cinematographically


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cin·e·ma·tog·ra·phy

 (sĭn′ə-mə-tŏg′rə-fē)
n.
The art or technique of movie photography, including both the shooting and the processing of the image.

cin′e·mat′o·graph′ic (-măt′ə-grăf′ĭk) adj.
cin′e·mat′o·graph′i·cal·ly adv.
Translations

cinematographically

[ˌsɪnɪˌmætəˈgræfɪklɪ] advcinematograficamente
References in periodicals archive ?
In my second section, I then examine the way in which Rome's material changes are absorbed and worked through cinematographically in Fellini's Toby Dammit and Roma, before moving, in the third section, to an analysis of Pasolini's Petrolio.
Cinematographically, this effect is achieved by means of a fade-in, which, notably, occurs at no other point during the film.
This relationship is established cinematographically, as long shots linger over the scenery so that setting becomes subject.
The liquid accumulation of references ends up being conglomerated in the timeless image of the floating boat on a borderless infinite sea, synthesizing visually what the film has been expressing cinematographically, and adding a touch of hope and of mythical regeneration to the general dystopian panorama.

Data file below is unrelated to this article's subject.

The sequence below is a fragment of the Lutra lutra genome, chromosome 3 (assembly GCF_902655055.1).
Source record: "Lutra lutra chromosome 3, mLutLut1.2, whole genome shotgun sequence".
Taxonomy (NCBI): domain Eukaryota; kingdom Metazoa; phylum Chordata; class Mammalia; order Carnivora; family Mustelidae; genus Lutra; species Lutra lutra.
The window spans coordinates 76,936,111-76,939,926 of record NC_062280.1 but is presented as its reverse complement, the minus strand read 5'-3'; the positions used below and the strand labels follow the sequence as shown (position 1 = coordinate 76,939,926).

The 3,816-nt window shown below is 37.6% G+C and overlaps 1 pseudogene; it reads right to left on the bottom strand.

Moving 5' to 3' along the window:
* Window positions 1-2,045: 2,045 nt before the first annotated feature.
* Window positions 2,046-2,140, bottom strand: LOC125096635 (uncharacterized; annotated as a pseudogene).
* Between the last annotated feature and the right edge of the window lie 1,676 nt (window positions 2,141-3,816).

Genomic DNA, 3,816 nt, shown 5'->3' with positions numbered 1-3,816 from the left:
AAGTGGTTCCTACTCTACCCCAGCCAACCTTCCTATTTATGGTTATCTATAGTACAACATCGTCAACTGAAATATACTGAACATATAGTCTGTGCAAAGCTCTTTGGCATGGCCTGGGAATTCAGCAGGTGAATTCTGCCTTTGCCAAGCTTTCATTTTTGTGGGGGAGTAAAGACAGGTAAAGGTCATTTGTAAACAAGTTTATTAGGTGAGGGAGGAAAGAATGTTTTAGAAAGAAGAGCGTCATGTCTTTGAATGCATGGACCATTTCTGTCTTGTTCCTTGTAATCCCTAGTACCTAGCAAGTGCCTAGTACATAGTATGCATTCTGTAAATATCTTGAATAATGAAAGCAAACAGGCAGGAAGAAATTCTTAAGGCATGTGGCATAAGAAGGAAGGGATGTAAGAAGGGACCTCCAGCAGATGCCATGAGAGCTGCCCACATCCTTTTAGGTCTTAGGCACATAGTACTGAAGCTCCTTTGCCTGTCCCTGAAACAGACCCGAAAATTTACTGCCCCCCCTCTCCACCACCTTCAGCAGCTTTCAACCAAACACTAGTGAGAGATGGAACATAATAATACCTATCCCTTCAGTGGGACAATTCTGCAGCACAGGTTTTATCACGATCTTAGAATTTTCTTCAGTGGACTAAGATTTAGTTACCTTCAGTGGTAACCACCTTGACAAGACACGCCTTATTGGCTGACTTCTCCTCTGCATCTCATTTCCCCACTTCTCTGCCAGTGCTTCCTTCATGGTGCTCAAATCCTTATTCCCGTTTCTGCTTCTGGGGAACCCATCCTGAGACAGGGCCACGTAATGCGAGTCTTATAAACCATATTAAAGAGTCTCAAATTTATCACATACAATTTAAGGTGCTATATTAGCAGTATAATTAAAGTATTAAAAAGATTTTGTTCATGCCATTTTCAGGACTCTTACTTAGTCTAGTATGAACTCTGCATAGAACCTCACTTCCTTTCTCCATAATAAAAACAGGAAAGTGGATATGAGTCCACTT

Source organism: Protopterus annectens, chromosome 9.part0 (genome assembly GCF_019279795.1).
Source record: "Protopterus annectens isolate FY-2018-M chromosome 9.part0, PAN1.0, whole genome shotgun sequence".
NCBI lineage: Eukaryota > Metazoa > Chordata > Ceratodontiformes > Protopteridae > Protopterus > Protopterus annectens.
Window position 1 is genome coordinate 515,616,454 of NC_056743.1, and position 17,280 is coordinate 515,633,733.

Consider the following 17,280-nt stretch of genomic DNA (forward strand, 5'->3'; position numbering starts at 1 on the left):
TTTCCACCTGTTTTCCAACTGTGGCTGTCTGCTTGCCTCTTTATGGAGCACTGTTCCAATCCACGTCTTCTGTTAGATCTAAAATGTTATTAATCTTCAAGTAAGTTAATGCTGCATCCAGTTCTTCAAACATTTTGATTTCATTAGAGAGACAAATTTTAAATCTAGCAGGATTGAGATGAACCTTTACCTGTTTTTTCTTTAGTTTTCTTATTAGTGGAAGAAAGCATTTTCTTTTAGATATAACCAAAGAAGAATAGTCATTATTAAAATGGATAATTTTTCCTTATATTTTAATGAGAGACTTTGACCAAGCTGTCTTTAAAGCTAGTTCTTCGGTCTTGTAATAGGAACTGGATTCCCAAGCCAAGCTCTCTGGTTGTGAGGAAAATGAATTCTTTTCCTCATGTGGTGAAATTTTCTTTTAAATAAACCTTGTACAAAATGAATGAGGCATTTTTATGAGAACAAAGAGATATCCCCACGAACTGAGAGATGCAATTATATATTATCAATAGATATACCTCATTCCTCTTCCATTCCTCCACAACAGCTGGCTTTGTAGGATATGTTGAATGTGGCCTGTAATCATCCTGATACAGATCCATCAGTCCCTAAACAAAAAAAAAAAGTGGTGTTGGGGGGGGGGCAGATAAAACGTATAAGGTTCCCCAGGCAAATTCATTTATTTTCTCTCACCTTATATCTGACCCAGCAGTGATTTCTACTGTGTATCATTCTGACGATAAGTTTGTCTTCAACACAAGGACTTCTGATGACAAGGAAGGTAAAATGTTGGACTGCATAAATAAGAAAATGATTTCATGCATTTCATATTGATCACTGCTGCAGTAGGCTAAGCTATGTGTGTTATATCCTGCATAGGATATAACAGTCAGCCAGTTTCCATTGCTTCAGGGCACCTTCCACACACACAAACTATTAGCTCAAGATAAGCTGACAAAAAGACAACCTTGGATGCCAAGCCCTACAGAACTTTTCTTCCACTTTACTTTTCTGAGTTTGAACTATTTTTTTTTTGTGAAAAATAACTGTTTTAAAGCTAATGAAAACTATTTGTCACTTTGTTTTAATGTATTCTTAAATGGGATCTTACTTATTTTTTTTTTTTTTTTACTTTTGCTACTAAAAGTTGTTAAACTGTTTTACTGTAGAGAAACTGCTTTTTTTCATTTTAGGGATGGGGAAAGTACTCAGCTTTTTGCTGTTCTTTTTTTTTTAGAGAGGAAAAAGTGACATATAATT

Cinematographically, the depiction of the arid yet lustrous landscape of North Africa never ceases to amaze and duly serves the purpose of reflecting the two different psyches of these men, who are haunted by the past and uncertain of the future.
Cinematographically, this film reflects Chinese popular cinema's comfortable attitude toward the assimilation of a Western postfeminist visuality by offering chic costume design and a glamourouscosmopolitanism.
Mental illness in India: a cinematographically review.
Cinematographically the opening sequences are a meditation on "revelation" with the camera constantly moving in and pulling back to reveal different aspects of the story, moving between the macro and the micro, with screens splitting off from one another, overlapping and fading into one another.
Cinematographically, that void motivates what many critics have described as the typical "slow pans of the landscape" (1177), which Michelle Raheja calls the "boring parts" (1178) and Jerry White dubs "narrative inefficiency that gives it a certain lyrical quality" (59).
Among the most cinematographically accomplished films in the competition, Watchtower also boasts what must be one of cinema's most dynamic childbirth scenes, and presents a rare and sympathetic portrait of a woman who feels alienated from her baby.
He cinematographically narrates the scene of the marching of armies, explains the battle fields, the panorama of areas in such way that reader feels his presence in the area.